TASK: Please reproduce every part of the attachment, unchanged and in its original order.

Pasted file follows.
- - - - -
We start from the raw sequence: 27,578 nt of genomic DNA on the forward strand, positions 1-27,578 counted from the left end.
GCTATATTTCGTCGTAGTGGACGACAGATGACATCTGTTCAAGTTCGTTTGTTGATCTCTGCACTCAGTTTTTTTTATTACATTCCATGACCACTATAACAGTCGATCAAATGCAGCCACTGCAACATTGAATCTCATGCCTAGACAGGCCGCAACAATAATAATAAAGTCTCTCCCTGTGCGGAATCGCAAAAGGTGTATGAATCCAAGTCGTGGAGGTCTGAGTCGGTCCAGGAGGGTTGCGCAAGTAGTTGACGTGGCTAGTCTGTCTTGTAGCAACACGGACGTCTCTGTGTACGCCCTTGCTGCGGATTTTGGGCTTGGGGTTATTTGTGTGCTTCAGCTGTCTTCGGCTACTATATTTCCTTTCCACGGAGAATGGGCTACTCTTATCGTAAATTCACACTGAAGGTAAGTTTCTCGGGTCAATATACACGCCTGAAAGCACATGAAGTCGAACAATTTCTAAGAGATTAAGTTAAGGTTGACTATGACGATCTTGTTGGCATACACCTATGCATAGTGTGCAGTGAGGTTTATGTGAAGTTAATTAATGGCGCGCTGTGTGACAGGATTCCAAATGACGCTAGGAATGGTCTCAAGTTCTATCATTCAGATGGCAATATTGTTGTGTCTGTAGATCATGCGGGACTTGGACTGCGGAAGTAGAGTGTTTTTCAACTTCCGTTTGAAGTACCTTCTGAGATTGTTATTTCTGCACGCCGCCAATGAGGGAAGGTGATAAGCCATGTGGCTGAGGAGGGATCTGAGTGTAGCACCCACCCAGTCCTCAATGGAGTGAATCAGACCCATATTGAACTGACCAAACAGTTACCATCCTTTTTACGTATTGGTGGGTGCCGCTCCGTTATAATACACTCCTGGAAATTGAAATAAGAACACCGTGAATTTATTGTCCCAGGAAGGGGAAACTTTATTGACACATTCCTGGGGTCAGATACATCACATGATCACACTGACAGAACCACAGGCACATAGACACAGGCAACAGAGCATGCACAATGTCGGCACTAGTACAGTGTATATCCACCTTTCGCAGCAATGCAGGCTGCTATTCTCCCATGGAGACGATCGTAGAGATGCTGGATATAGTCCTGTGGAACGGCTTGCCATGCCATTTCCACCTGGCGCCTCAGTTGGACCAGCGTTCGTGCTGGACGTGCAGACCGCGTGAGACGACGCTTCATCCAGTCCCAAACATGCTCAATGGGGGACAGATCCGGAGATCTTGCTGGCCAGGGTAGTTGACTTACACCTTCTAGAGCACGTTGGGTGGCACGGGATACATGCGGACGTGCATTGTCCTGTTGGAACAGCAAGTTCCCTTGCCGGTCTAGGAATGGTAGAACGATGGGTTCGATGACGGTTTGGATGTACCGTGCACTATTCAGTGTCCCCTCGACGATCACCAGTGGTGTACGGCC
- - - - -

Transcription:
We start from the raw sequence: 27,578 nt of genomic DNA on the forward strand, positions 1-27,578 counted from the left end.
GCTATATTTCGTCGTAGTGGACGACAGATGACATCTGTTCAAGTTCGTTTGTTGATCTCTGCACTCAGTTTTTTTTATTACATTCCATGACCACTATAACAGTCGATCAAATGCAGCCACTGCAACATTGAATCTCATGCCTAGACAGGCCGCAACAATAATAATAAAGTCTCTCCCTGTGCGGAATCGCAAAAGGTGTATGAATCCAAGTCGTGGAGGTCTGAGTCGGTCCAGGAGGGTTGCGCAAGTAGTTGACGTGGCTAGTCTGTCTTGTAGCAACACGGACGTCTCTGTGTACGCCCTTGCTGCGGATTTTGGGCTTGGGGTTATTTGTGTGCTTCAGCTGTCTTCGGCTACTATATTTCCTTTCCACGGAGAATGGGCTACTCTTATCGTAAATTCACACTGAAGGTAAGTTTCTCGGGTCAATATACACGCCTGAAAGCACATGAAGTCGAACAATTTCTAAGAGATTAAGTTAAGGTTGACTATGACGATCTTGTTGGCATACACCTATGCATAGTGTGCAGTGAGGTTTATGTGAAGTTAATTAATGGCGCGCTGTGTGACAGGATTCCAAATGACGCTAGGAATGGTCTCAAGTTCTATCATTCAGATGGCAATATTGTTGTGTCTGTAGATCATGCGGGACTTGGACTGCGGAAGTAGAGTGTTTTTCAACTTCCGTTTGAAGTACCTTCTGAGATTGTTATTTCTGCACGCCGCCAATGAGGGAAGGTGATAAGCCATGTGGCTGAGGAGGGATCTGAGTGTAGCACCCACCCAGTCCTCAATGGAGTGAATCAGACCCATATTGAACTGACCAAACAGTTACCATCCTTTTTACGTATTGGTGGGTGCCGCTCCGTTATAATACACTCCTGGAAATTGAAATAAGAACACCGTGAATTTATTGTCCCAGGAAGGGGAAACTTTATTGACACATTCCTGGGGTCAGATACATCACATGATCACACTGACAGAACCACAGGCACATAGACACAGGCAACAGAGCATGCACAATGTCGGCACTAGTACAGTGTATATCCACCTTTCGCAGCAATGCAGGCTGCTATTCTCCCATGGAGACGATCGTAGAGATGCTGGATATAGTCCTGTGGAACGGCTTGCCATGCCATTTCCACCTGGCGCCTCAGTTGGACCAGCGTTCGTGCTGGACGTGCAGACCGCGTGAGACGACGCTTCATCCAGTCCCAAACATGCTCAATGGGGGACAGATCCGGAGATCTTGCTGGCCAGGGTAGTTGACTTACACCTTCTAGAGCACGTTGGGTGGCACGGGATACATGCGGACGTGCATTGTCCTGTTGGAACAGCAAGTTCCCTTGCCGGTCTAGGAATGGTAGAACGATGGGTTCGATGACGGTTTGGATGTACCGTGCACTATTCAGTGTCCCCTCGACGATCACCAGTGGTGTACGGCC